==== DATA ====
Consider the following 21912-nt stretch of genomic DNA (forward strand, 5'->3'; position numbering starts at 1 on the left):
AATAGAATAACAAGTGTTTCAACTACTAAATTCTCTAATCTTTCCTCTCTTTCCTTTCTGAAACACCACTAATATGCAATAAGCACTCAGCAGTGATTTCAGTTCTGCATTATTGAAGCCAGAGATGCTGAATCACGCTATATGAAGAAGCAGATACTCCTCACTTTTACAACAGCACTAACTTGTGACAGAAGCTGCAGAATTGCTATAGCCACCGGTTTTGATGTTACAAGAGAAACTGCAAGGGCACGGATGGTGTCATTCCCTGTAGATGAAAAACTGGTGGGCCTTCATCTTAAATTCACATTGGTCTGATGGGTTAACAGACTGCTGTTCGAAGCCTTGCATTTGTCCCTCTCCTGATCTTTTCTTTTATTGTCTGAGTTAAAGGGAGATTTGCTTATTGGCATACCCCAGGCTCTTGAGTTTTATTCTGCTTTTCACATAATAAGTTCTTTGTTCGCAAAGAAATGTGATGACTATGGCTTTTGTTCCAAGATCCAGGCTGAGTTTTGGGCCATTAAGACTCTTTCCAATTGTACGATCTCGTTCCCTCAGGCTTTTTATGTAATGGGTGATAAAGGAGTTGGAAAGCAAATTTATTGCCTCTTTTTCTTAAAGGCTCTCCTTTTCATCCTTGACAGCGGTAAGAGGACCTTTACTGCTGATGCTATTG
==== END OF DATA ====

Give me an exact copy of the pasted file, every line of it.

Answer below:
Consider the following 21912-nt stretch of genomic DNA (forward strand, 5'->3'; position numbering starts at 1 on the left):
AATAGAATAACAAGTGTTTCAACTACTAAATTCTCTAATCTTTCCTCTCTTTCCTTTCTGAAACACCACTAATATGCAATAAGCACTCAGCAGTGATTTCAGTTCTGCATTATTGAAGCCAGAGATGCTGAATCACGCTATATGAAGAAGCAGATACTCCTCACTTTTACAACAGCACTAACTTGTGACAGAAGCTGCAGAATTGCTATAGCCACCGGTTTTGATGTTACAAGAGAAACTGCAAGGGCACGGATGGTGTCATTCCCTGTAGATGAAAAACTGGTGGGCCTTCATCTTAAATTCACATTGGTCTGATGGGTTAACAGACTGCTGTTCGAAGCCTTGCATTTGTCCCTCTCCTGATCTTTTCTTTTATTGTCTGAGTTAAAGGGAGATTTGCTTATTGGCATACCCCAGGCTCTTGAGTTTTATTCTGCTTTTCACATAATAAGTTCTTTGTTCGCAAAGAAATGTGATGACTATGGCTTTTGTTCCAAGATCCAGGCTGAGTTTTGGGCCATTAAGACTCTTTCCAATTGTACGATCTCGTTCCCTCAGGCTTTTTATGTAATGGGTGATAAAGGAGTTGGAAAGCAAATTTATTGCCTCTTTTTCTTAAAGGCTCTCCTTTTCATCCTTGACAGCGGTAAGAGGACCTTTACTGCTGATGCTATTG